January's over. The New Year's Resolution gym goers have disappeared from gyms all over the world having tried and failed at sticking to their goals. They'll keep their gym memberships of course... just in case.
In my experience, these people suffer from a belief that they lack motivation.
Anyone that trains regularly knows that 'Motivation' is bullshit.
Motivation at its best gets you started but because of its fleeting nature cannot be relied upon.
To quote the mighty Joe Rogan, "If I only ever trained when I felt like it, I'd be a fat piece of shit".
"What's the perfect workout?" is the question I get asked more than any other.
"No idea" is what I say back.
Yes, some exercises and routines are of course better suited to some people over others but the truth of it is that ultimately it really doesn't matter.
The only really important principle is that of consistency.
It doesn't matter whether you're looking to lose body fat, get stronger, build mounds of muscle, run a marathon.
If you're not consistently training, what exercises you perform when you do work out is utterly irrelevant.
The true ability of a good PT is his ability to instil the discipline required in his client to train consistently regardless of whether said client is over-worked, time sensitive, bored, aching or even feeling great.
I often tell my weight loss clients that their mindset will be the determining factor in whether or not they lose weight.
Going into a weight loss programme with a negative attitude has a far smaller chance of success compared with an attitude of focus, excitement and discipline.
From my experience consistency can be developed through a combination of DISCIPLINE, A POSITIVE ATTITUDE, SETTING SMALL, MANEAGABLE GOALS and DELIBERATELY DOING BENEFICIAL THINGS THAT YOU DON'T WANT TO DO EVERY DAMN DAY!
Commit ONCE and work until you succeed. Most people don't actively commit to their training. I talk to so many people that haven't truly made a commitment to change so when they inevitably get bored/ too sore/ tired/ etc they quit.
If losing fat is your goal, ask yourself how much fat, how long it'll take you and what exactly are you going to do to get there. How many days a week will you train? What style of training will you be doing? What's your nutrition going to look like?
Write the answers down, log every workout and go. Your chances of succeeding increase dramatically. If you're unable to answer some of those questions, talk to a professional and don't be shy to ask for advice. We're here to help!
When motivation fails you it's your discipline that'll keep you on track.
A positive attitude:
Instead of worrying about how overweight you are, for example, focus on the body you are working towards.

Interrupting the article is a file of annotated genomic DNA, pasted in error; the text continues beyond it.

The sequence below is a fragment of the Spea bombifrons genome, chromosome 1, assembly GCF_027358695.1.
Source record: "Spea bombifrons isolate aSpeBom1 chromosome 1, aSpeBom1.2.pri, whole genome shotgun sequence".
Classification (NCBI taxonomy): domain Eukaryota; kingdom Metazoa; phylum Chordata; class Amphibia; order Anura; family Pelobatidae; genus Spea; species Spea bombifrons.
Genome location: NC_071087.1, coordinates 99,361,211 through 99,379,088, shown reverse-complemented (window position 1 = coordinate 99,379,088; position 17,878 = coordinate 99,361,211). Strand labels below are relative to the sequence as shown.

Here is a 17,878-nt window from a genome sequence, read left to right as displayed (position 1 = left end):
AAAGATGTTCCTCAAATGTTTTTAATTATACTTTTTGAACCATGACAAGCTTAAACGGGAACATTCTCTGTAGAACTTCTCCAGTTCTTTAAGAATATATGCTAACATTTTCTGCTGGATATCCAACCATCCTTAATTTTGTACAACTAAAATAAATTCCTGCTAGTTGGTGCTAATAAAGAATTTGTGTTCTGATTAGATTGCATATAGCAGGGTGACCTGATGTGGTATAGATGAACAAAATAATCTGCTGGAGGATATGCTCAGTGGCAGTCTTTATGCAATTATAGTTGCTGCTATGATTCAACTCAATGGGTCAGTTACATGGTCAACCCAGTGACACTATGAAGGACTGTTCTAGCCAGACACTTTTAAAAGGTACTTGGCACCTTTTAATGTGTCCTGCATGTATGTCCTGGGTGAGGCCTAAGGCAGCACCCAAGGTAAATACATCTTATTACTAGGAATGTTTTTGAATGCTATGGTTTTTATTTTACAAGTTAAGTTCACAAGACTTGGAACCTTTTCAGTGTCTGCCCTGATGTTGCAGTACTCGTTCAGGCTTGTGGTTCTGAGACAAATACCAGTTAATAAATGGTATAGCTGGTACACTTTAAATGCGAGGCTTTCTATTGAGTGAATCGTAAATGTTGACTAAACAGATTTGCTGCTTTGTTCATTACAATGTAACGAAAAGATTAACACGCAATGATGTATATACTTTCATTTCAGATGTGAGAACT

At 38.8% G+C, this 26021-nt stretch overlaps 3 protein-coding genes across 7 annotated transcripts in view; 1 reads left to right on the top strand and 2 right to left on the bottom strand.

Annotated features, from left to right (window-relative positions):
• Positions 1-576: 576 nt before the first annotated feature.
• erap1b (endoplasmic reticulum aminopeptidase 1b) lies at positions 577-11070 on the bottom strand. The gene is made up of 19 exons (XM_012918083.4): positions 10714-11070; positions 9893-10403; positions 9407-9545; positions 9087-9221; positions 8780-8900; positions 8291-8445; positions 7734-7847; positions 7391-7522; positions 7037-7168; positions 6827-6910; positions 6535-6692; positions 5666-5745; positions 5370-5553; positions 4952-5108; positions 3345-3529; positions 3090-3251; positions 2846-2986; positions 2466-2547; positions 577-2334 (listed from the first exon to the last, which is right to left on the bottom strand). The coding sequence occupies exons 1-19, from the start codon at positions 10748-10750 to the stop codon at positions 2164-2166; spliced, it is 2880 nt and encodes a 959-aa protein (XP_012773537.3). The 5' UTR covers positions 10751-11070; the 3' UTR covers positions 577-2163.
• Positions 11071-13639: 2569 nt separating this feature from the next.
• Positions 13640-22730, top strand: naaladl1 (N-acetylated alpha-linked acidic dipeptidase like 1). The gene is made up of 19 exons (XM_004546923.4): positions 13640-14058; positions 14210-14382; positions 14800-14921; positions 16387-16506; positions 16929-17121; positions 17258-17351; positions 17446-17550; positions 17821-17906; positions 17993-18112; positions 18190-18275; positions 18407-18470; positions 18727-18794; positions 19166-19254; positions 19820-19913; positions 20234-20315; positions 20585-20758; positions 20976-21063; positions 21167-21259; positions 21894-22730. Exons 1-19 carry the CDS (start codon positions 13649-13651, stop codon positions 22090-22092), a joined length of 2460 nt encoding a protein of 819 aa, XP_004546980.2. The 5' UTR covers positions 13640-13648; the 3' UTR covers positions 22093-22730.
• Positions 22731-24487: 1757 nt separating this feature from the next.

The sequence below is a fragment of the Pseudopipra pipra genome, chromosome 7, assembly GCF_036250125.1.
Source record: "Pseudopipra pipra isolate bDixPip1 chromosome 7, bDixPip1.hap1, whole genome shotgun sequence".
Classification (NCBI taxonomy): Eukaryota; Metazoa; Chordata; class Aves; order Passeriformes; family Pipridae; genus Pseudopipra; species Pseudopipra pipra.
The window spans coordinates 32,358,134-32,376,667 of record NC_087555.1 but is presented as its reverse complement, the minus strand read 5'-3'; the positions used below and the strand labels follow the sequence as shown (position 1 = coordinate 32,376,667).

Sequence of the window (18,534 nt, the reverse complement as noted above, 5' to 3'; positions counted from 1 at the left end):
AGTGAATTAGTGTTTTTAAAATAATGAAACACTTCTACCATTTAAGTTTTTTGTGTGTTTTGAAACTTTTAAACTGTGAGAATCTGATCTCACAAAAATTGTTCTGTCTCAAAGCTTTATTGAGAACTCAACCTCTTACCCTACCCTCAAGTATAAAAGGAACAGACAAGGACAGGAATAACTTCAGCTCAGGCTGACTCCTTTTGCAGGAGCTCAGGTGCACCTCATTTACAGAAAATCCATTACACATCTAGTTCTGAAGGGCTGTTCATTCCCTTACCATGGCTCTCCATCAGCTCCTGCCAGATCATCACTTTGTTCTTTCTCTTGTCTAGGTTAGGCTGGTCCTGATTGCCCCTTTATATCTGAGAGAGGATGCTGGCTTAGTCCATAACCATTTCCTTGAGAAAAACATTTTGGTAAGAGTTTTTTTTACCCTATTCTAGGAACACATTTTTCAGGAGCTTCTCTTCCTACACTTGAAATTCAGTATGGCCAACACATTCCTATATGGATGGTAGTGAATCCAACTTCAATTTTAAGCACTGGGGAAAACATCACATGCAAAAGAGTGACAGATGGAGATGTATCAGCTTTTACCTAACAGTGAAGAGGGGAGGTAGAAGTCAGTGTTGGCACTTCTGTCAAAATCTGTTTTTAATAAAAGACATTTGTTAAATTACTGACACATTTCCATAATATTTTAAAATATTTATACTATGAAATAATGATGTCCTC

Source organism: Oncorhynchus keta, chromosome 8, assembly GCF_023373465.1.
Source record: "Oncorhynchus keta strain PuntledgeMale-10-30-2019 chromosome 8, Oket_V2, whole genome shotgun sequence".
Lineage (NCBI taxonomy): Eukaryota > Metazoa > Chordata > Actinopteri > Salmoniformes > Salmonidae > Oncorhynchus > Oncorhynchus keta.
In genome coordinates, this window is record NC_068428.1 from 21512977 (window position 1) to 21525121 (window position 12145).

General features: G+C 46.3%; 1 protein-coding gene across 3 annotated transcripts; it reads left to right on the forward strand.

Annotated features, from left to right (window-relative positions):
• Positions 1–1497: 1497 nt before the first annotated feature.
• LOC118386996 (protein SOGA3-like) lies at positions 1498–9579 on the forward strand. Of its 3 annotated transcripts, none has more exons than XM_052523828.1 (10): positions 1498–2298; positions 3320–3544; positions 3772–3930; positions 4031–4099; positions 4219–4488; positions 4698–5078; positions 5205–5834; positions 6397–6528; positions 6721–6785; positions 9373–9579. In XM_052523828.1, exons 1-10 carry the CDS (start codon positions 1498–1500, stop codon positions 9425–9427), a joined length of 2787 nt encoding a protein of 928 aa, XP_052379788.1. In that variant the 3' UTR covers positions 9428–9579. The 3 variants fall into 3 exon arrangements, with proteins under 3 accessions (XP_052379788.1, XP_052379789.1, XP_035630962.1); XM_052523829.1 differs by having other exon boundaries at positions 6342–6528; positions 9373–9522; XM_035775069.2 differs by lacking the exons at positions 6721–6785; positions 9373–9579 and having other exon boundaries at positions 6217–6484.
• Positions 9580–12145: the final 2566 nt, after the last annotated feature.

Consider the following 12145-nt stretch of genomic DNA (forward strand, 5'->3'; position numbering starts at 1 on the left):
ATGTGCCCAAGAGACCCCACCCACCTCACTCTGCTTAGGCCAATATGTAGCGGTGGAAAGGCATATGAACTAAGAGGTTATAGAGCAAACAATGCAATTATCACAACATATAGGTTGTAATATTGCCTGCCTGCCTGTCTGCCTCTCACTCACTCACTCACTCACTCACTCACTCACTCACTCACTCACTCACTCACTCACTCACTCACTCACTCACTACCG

Instead of focussing on all the tasty food you'll be denying yourself, get online and teach yourself how to cook delicious food that tastes good.
Remove the negative connotations associated with achieving your goal and focus on the good stuff.
That goes for individual workouts as well. Rather than dreading your workout, think about how proud of yourself you'll feel once you've finished it. Last Monday I committed to performing 1000 pushups. Without making that commitment beforehand, I'm sure I'd have give up by 600. When I got to 600, instead of stopping I reminded myself of how the rest of my day would go if I actually managed to complete the challenge. Sounds trite right? It worked. Took me 70mins but I got it done.
Split your goals into manageable chunks.
A 50lbs weight loss goal will take time despite what many online 'fitness' gurus would have you believe.
Take that 50lbs and split it into 10 mini goals. Every time you lose 5lbs, give yourself a little reward. Could be a pizza, could be a new pair of shoes. Doesn't matter. Focus on the rewards not the negatives.
Do shit you don't want to do daily:
Ultimately any fitness goal begins and ends with your mental strength. Doesn't matter what fancy programme you're on, with a weak mind, you'll quit before achieving any meaningful results.
My personal hack (and of course I'm be no means the only one that thinks like this) is everyday to actively do at least one beneficial thing that I'd rather not do.
If I really, really don't want to do burpees, guess what? I'm doing burpees.
If it's freezing outside the last thing I'd want to do is take a cold shower or ice bath after my workout... That's when it's most important.
David Goggins refers to this as callusing your mind. I couldn't agree more.
Develop some mental toughness and seemingly hard activities like training hard or consistently eating clean becomes so much easier.
Whatever your goal, make it your obsession. Everyone knows that person that just quit smoking and now can't stop talking about it.
Be that way with your fitness. Watch videos, read books and articles, talk to those with more experience any opportunity you get. Obsession is what lazy people call the dedicated. Don't just make your goals part of your life, let them control it. I'm not saying ignore everything else in your life but if your goal is important to you, you absolutely MUST make it a priority.